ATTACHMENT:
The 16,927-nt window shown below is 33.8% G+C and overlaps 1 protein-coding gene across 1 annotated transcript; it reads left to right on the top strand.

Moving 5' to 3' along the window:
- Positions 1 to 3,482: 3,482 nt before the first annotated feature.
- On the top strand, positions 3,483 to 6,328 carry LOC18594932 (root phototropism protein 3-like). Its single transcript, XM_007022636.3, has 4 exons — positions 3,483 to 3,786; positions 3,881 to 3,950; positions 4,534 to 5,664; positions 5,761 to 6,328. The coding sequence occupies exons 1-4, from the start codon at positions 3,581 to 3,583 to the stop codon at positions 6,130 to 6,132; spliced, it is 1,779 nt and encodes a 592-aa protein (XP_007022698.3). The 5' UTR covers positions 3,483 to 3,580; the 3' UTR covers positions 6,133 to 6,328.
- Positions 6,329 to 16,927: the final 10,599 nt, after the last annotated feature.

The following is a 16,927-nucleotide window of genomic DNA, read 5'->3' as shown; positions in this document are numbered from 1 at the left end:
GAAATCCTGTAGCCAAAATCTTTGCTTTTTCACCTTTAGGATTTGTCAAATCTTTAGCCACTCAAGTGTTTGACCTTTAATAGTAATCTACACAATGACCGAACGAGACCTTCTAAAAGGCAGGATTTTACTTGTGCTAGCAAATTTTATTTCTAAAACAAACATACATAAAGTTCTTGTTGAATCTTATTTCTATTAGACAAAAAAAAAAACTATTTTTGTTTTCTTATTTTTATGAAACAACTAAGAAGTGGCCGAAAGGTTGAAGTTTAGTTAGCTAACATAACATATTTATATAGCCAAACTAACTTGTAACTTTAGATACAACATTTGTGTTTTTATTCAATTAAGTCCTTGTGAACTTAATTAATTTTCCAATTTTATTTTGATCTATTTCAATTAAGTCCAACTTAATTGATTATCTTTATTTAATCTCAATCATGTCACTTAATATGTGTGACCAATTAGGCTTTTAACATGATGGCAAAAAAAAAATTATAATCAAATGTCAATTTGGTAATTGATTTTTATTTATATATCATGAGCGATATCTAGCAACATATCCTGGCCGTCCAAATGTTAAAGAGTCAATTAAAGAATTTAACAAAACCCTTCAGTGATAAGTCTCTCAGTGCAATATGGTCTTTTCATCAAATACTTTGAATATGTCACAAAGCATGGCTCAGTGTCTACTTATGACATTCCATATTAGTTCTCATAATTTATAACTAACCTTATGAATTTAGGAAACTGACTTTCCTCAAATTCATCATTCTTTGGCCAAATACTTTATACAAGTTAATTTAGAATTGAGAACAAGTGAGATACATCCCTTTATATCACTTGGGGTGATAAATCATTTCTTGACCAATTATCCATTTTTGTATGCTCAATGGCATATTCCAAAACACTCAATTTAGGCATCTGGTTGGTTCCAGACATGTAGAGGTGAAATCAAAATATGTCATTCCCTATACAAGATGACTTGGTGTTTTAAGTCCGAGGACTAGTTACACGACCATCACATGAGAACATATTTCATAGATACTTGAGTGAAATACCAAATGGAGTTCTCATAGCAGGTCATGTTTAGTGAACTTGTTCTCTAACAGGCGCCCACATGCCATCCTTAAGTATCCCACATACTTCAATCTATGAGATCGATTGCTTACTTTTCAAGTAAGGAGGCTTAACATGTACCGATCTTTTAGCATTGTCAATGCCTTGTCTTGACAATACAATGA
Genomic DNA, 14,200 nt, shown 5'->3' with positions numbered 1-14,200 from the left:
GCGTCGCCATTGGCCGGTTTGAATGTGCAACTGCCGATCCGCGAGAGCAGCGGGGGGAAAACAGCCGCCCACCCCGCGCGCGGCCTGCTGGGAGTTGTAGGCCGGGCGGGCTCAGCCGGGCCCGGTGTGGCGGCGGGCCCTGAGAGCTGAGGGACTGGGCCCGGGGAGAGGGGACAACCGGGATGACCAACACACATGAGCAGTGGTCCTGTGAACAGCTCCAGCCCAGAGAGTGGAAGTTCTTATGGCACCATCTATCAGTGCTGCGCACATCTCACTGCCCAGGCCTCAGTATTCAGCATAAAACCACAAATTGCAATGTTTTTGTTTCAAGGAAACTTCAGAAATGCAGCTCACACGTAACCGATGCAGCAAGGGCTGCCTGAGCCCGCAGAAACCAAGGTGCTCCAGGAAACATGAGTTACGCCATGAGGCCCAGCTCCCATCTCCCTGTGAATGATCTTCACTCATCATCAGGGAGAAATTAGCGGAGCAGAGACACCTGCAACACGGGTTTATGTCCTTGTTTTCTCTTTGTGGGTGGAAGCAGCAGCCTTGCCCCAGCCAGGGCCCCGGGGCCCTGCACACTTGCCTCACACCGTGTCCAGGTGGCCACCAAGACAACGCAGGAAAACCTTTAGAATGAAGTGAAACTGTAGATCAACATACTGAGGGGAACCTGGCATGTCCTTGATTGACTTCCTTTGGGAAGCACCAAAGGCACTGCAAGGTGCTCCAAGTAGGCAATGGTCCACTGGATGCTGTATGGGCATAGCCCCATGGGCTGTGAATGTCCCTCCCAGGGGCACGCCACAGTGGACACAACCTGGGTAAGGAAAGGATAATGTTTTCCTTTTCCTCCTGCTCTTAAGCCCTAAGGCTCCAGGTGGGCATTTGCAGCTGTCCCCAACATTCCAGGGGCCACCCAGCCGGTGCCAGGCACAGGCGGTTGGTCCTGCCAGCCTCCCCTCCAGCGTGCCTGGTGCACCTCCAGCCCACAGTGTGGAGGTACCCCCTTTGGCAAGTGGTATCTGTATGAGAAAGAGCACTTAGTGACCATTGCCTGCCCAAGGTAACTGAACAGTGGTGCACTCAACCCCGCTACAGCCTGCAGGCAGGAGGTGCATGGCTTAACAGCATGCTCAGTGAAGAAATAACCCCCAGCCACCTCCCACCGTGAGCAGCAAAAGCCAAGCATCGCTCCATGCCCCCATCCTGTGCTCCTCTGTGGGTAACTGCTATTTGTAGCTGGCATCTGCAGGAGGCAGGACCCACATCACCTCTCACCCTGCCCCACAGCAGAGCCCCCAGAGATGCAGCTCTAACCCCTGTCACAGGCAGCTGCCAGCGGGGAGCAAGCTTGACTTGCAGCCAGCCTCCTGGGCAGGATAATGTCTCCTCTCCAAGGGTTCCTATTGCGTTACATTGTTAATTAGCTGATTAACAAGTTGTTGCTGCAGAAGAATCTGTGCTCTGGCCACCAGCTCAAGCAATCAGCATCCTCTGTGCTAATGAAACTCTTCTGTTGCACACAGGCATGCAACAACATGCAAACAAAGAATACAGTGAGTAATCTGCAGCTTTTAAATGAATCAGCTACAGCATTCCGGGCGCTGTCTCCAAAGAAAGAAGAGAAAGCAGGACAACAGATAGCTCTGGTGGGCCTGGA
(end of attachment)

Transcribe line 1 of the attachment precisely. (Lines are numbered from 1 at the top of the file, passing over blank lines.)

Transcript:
The 16,927-nt window shown below is 33.8% G+C and overlaps 1 protein-coding gene across 1 annotated transcript; it reads left to right on the top strand.